Helicopters were hovering over the capital late last night as Australian infantrymen continued house-to-house searches, arresting suspected militiamen, including a senior commander. The suspects were forced to lie on the ground with rifles pointed at their backs after the Australian soldiers entered their hide-outs. Officers of the International Force East Timor (Interfet) said that a number of men in paramilitary dress had been arrested and weapons had been seized, including machetes and guns.
"We're looking for people with the capability to impede our mission, which is to provide security for the people of East Timor," said Brigadier Mark Evans, the land commander of Interfet. "We're endeavouring to remove any thugs or vandals from the area."
Late on Wednesday, Interfet troops arrested Caetano da Silva, a self- styled platoon commander of the Aitarak militia which was responsible for some of the worst atrocities in the run-up to last month's referendum on independence. "This is the most significant detention we've made in this operation," said Colonel Mark Kelly, the Interfet chief of staff. "The message is: you cannot run, you cannot hide, justice is here."
An Australian naval catamaran docked at Dili yesterday, bearing more reinforcements, including 127 Filipino soldiers, the first significant number of Asian troops to be dispatched to East Timor. "Our purpose is to indicate to the people living in the hills that the environment is safe to return to Dili," said Lieutenant-Colonel Nick Welch, who commanded the search operation. "Our message to the militia is, `You think you control the area but in reality, it is in our control'."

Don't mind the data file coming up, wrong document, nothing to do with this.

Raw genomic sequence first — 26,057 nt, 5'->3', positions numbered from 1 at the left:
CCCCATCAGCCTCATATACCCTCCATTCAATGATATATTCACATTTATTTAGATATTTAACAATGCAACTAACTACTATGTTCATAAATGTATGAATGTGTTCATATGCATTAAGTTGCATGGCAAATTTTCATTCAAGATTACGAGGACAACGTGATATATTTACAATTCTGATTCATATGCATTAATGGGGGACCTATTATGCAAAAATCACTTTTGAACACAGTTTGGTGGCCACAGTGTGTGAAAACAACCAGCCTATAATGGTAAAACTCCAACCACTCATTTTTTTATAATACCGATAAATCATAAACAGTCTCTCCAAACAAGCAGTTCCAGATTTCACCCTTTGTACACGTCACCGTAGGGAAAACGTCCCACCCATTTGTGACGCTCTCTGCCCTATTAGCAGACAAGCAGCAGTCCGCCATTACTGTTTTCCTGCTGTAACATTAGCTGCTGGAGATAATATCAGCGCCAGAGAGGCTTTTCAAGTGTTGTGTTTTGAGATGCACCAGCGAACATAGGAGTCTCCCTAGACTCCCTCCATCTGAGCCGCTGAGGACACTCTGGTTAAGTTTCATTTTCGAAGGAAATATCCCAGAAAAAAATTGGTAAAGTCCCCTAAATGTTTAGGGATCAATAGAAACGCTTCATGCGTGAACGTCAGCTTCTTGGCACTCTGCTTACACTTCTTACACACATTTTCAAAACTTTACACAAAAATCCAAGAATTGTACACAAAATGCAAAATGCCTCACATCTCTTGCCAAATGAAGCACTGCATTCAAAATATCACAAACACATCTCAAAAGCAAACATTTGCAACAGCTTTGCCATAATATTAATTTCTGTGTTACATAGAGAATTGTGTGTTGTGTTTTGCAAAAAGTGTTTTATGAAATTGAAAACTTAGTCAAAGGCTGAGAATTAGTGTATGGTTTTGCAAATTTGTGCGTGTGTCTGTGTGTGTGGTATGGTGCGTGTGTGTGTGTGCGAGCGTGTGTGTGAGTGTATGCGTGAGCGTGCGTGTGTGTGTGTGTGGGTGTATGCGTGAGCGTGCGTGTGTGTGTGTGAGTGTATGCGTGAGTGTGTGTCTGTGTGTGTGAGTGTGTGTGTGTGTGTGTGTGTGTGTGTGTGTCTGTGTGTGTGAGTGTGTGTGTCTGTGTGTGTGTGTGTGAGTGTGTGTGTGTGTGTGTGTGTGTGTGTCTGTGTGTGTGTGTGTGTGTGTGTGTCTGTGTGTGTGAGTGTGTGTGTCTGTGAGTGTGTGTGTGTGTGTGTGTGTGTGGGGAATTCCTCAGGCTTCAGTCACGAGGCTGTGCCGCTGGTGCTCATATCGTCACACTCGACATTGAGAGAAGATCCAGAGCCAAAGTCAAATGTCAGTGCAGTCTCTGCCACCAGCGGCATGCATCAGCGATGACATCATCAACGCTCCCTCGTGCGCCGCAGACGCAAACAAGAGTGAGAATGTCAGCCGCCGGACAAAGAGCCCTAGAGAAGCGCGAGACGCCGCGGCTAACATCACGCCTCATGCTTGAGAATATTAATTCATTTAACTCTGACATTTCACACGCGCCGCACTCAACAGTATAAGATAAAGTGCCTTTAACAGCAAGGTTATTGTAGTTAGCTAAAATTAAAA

But five days after its arrival, Interfet has established itself in only a tiny fraction of the territory; large areas remain under the control of the militias. Yesterday, a United Nations reconnaissance team flew over the remote eastern reaches of the island and reported devastation in towns and cities. Viewed from the air, the town of Lospalos is 90 per cent fire damaged, three-quarters of Viqueque is destroyed, as are one- fifth of houses in Manatuto.
On the hills overlooking Dili, a villa formerly used by the governor of East Timor was burning, after being set alight by the evacuating Indonesian armed forces (TNI). Several military barracks have already been burnt, and yesterday Australian soldiers taking over an army compound discovered barrels of oil with fuses attached to them, apparently in preparation for a similar act of arson.
All day, Indonesian soldiers marched through Dili towards the port where they boarded a liner. At a press conference in his headquarters, the Indonesian military commander of East Timor, Major-General Kiki Syahnakri, said that most of his troops would be evacuated by the end of today, leaving a core force of 4,500. As he spoke, seated alongside the Australian commander, Major-General Peter Cosgrove, Australian helicopters buzzed overhead and smoke from burning buildings drifted through the windows.
Maj-Gen Cosgrove also said he had full confidence in Thailand's contribution to Interfet, despite reports of a rift with the country that has deputy command of the force. A senior Thai Defence Ministry official said yesterday that Thailand was alarmed by television pictures showing Australian soldiers pointing guns at the heads of militia suspects. The source, who did not want to be identified, said Thai troops planned to take a more "softly- softly" approach when they were deployed next month. "I have never had any doubts about them. Thailand is an enormous friend of everybody in the region," Maj-Gen Cosgrove said.
t The US Defense Secretary, William Cohen, will visit Indonesia next week for talks with government leaders on the violence in East Timor and to press for military and democratic reforms in Jakarta, the Pentagon said yesterday.Reuse content